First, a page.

Hydrogen Frequently Asked Questions


What is an Anti-Oxidant?

Oxidation is a chemical reaction in our bodies that causes the degeneration of cells. The main byproduct of oxidation is free radicals. In turn, these radicals can start chain reactions. When the chain reaction occurs in a cell, it can cause damage or death to the cell. Antioxidants terminate these chain reactions by removing free radical intermediates, and inhibit other oxidation reactions.

In short, antioxidants reduce oxidation which reduces free radicals which reduces the damage and death of cells within the body.


What is a free radical?

In chemistry, a radical (more precisely, a free radical) is an atom, molecule or atom that has unpaired valence electrons.[1]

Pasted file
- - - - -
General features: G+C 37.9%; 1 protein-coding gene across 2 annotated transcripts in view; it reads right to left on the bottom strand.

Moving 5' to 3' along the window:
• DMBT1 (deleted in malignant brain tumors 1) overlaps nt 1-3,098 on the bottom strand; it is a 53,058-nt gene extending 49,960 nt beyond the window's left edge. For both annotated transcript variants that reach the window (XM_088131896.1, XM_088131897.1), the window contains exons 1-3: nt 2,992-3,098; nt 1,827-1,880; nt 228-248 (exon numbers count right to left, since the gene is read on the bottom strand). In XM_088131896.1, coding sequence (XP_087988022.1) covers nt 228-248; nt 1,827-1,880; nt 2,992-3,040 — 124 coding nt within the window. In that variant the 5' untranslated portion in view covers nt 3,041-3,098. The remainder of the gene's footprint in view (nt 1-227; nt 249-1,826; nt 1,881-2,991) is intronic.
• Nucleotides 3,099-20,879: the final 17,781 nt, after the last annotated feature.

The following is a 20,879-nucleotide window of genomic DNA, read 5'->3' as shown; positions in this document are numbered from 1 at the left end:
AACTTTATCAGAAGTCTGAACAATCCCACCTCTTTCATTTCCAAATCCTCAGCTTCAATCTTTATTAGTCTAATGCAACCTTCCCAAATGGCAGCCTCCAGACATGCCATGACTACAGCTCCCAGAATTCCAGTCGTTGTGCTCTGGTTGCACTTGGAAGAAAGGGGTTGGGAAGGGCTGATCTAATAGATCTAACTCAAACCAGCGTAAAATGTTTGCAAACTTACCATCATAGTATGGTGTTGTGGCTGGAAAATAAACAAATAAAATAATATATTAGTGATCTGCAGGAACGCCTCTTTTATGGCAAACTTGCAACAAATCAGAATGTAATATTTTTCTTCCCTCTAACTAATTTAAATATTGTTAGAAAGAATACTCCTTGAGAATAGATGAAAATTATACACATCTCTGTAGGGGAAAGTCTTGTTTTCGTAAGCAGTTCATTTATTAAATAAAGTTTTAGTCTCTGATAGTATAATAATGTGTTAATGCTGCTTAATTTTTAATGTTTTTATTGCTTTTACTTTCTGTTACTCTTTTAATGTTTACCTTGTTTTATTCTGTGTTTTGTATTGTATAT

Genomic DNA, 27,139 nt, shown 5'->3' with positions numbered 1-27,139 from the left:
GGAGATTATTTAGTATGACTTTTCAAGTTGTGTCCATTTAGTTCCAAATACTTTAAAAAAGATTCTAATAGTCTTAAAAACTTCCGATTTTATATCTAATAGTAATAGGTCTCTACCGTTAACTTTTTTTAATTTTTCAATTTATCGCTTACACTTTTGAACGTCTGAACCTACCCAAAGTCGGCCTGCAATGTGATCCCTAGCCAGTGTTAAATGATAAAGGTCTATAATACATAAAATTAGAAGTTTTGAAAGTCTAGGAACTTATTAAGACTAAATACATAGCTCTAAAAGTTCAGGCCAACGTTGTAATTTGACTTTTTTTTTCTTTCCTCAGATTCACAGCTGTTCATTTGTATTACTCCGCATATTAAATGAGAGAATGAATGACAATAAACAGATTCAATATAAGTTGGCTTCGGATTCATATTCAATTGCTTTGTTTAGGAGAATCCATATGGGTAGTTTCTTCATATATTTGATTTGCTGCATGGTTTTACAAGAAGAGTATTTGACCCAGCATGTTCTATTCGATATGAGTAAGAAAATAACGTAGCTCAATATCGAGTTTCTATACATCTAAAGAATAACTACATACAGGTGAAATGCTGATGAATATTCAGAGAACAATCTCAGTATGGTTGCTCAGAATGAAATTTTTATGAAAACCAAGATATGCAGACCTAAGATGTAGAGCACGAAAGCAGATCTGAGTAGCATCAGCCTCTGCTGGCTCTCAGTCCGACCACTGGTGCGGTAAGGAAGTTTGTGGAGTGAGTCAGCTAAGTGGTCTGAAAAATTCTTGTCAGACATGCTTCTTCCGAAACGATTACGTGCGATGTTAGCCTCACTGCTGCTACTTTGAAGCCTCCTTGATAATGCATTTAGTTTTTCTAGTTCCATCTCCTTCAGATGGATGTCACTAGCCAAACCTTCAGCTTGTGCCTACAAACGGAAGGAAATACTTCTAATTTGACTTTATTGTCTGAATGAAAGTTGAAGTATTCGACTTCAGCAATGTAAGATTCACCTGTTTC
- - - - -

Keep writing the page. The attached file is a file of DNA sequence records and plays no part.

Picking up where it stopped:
With some exceptions, these unpaired electrons make free radicals highly chemically reactive towards other substances, or even towards themselves: their molecules will often spontaneously dimerize or polymerize if they come in contact with each other.

In short, free radicals reactive with other substances and degenerate cells within our body.